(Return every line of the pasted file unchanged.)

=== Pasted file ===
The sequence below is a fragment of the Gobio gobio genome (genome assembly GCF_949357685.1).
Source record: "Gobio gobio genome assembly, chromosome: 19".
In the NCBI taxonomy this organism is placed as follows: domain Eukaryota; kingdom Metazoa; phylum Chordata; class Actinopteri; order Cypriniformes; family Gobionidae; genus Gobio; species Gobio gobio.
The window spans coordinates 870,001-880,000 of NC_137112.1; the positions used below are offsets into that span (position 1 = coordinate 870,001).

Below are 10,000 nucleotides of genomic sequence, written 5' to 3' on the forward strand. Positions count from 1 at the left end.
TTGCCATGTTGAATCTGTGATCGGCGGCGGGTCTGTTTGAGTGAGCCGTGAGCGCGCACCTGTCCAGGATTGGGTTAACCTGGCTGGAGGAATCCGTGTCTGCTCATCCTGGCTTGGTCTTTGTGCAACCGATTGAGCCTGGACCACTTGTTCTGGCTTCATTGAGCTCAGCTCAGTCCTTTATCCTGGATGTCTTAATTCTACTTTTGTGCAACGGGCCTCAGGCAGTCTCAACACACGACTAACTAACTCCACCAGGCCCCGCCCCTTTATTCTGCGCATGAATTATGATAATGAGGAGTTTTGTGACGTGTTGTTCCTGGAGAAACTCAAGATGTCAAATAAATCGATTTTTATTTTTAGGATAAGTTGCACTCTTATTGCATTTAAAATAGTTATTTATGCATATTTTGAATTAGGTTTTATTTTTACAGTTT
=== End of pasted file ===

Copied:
The sequence below is a fragment of the Gobio gobio genome (genome assembly GCF_949357685.1).
Source record: "Gobio gobio genome assembly, chromosome: 19".
In the NCBI taxonomy this organism is placed as follows: domain Eukaryota; kingdom Metazoa; phylum Chordata; class Actinopteri; order Cypriniformes; family Gobionidae; genus Gobio; species Gobio gobio.
The window spans coordinates 870,001-880,000 of NC_137112.1; the positions used below are offsets into that span (position 1 = coordinate 870,001).

Below are 10,000 nucleotides of genomic sequence, written 5' to 3' on the forward strand. Positions count from 1 at the left end.
TTGCCATGTTGAATCTGTGATCGGCGGCGGGTCTGTTTGAGTGAGCCGTGAGCGCGCACCTGTCCAGGATTGGGTTAACCTGGCTGGAGGAATCCGTGTCTGCTCATCCTGGCTTGGTCTTTGTGCAACCGATTGAGCCTGGACCACTTGTTCTGGCTTCATTGAGCTCAGCTCAGTCCTTTATCCTGGATGTCTTAATTCTACTTTTGTGCAACGGGCCTCAGGCAGTCTCAACACACGACTAACTAACTCCACCAGGCCCCGCCCCTTTATTCTGCGCATGAATTATGATAATGAGGAGTTTTGTGACGTGTTGTTCCTGGAGAAACTCAAGATGTCAAATAAATCGATTTTTATTTTTAGGATAAGTTGCACTCTTATTGCATTTAAAATAGTTATTTATGCATATTTTGAATTAGGTTTTATTTTTACAGTTT